Ok, not a tax attorney here. So you best get the advice of one if you have substantial income.
Technically speaking Taiwan (unlike the USA which taxes your entire world wide income) does NOT tax you for income earned abroad that has no relation to your being in Taiwan.
So for example you have earnings derived from Share holdings in the USA while you physically live in Taiwan. This income is not taxable as far as the TW tax bureau is concerned. But this income is of course taxable per the IRS. You will not need to file this income with the TW tax bureau.
The money you earn in TAiwan is however possibly taxable per the IRS because the IRS taxes your entire worldwide income EXCEPT for a certain amount of SALARY/Wage/Fee payment after you meet certain criteria, such as the foreign presence test. You will still have to file this income with the IRS but are exempt up to a certain amount. But if i remember correctly you should not state that this salary income is NOT taxable per the TW govt.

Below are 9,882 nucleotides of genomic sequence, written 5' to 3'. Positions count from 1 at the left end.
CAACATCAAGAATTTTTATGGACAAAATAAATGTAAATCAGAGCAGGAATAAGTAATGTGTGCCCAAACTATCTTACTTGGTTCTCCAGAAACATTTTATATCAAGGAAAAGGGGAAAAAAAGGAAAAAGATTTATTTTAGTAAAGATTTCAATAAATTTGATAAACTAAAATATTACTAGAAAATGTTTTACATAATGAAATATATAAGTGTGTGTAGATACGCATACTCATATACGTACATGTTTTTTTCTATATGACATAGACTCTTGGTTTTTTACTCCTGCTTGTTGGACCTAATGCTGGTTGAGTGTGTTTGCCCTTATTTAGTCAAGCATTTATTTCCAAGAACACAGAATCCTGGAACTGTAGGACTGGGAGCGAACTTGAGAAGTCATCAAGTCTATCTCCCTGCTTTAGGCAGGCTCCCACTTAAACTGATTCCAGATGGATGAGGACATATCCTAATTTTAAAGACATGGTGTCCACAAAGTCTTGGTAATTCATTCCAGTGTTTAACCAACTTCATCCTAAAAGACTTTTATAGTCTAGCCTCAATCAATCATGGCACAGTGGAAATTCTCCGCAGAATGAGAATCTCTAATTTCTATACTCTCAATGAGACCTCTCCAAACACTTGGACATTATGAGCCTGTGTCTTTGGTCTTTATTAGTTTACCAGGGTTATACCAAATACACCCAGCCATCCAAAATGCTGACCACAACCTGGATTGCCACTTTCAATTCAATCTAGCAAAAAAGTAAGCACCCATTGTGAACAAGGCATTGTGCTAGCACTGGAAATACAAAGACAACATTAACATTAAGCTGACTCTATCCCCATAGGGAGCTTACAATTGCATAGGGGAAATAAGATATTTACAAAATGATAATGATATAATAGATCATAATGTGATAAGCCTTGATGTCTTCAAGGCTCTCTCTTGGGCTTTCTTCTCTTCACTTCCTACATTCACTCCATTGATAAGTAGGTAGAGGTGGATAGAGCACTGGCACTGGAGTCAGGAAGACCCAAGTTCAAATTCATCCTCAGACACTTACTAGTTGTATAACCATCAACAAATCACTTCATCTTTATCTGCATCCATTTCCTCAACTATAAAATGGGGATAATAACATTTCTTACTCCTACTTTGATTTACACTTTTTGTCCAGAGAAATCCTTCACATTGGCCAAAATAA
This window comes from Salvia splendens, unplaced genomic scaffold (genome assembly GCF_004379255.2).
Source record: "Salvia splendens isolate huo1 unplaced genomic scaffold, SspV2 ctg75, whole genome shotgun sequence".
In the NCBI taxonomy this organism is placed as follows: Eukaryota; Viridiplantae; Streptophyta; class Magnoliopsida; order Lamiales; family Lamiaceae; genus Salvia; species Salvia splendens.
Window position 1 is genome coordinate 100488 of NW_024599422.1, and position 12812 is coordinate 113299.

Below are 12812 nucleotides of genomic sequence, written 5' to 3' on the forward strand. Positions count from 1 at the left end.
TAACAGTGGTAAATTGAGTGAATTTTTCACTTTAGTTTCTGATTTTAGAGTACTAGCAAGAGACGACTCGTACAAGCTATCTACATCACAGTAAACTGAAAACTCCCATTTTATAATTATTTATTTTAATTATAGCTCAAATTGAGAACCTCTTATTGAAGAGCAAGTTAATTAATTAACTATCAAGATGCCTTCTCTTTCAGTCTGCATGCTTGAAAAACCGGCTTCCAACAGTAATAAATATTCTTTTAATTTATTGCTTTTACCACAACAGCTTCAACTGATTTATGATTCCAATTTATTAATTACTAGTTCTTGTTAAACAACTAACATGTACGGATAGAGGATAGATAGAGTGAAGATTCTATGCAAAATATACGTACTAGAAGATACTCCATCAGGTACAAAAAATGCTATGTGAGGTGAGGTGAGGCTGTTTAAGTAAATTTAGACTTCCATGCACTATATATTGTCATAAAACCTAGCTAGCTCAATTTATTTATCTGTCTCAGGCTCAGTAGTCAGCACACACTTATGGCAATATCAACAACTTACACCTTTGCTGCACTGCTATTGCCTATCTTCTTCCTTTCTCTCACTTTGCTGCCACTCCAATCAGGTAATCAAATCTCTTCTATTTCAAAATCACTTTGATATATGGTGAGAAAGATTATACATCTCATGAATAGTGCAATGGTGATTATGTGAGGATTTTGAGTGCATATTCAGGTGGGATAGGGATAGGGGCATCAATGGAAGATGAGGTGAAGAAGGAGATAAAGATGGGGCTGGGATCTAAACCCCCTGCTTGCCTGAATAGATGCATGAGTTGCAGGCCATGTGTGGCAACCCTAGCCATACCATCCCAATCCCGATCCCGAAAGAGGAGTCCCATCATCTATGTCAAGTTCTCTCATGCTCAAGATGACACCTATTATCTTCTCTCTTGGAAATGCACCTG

So for example:
You have share holdings in the USA and got 100,000 dollars in income from those shareholdings. You must file these earnings with the IRS. Meantime you also work for an American company that stationed you as branch manager of their TW office in TAipei. And for this you receive another 100,000 US dollars a year. But you receive half of this income in the USA and half of it here in TAiwan. You must declare this 100,000 as income per the IRS but may be exempt up to the current maximum if you meet the foreign presence test, etc. But you still have to file. The TW govt will consider this entire 100,000 as income earned in Taiwan by the way, even if you “hide” 50,000 of it in the USA. This is tax evasion per TW law. But it doesnt stop a lot of people doing just that.
Now lets say that you also have investment income in a Taiwanese Mango ice shop as well as a Beef noodle restaurant and make another 100,000 USD per annum . All of this income will be subject to IRS taxation as it is not Salary/Wage income. And also be subject to TW tax office as income earned in Taiwan.
However, this brings up double taxation. A Taiwanese person making 100,000 on the mango ice and the beef noodles will only pay TW tax but not US taxes.
For this reason I do believe the USA and TW has been trying to reach a tax agreement. I am not sure what the progress is on this.
Again, im not a tax attorney by a long shot and some of the above may have changed.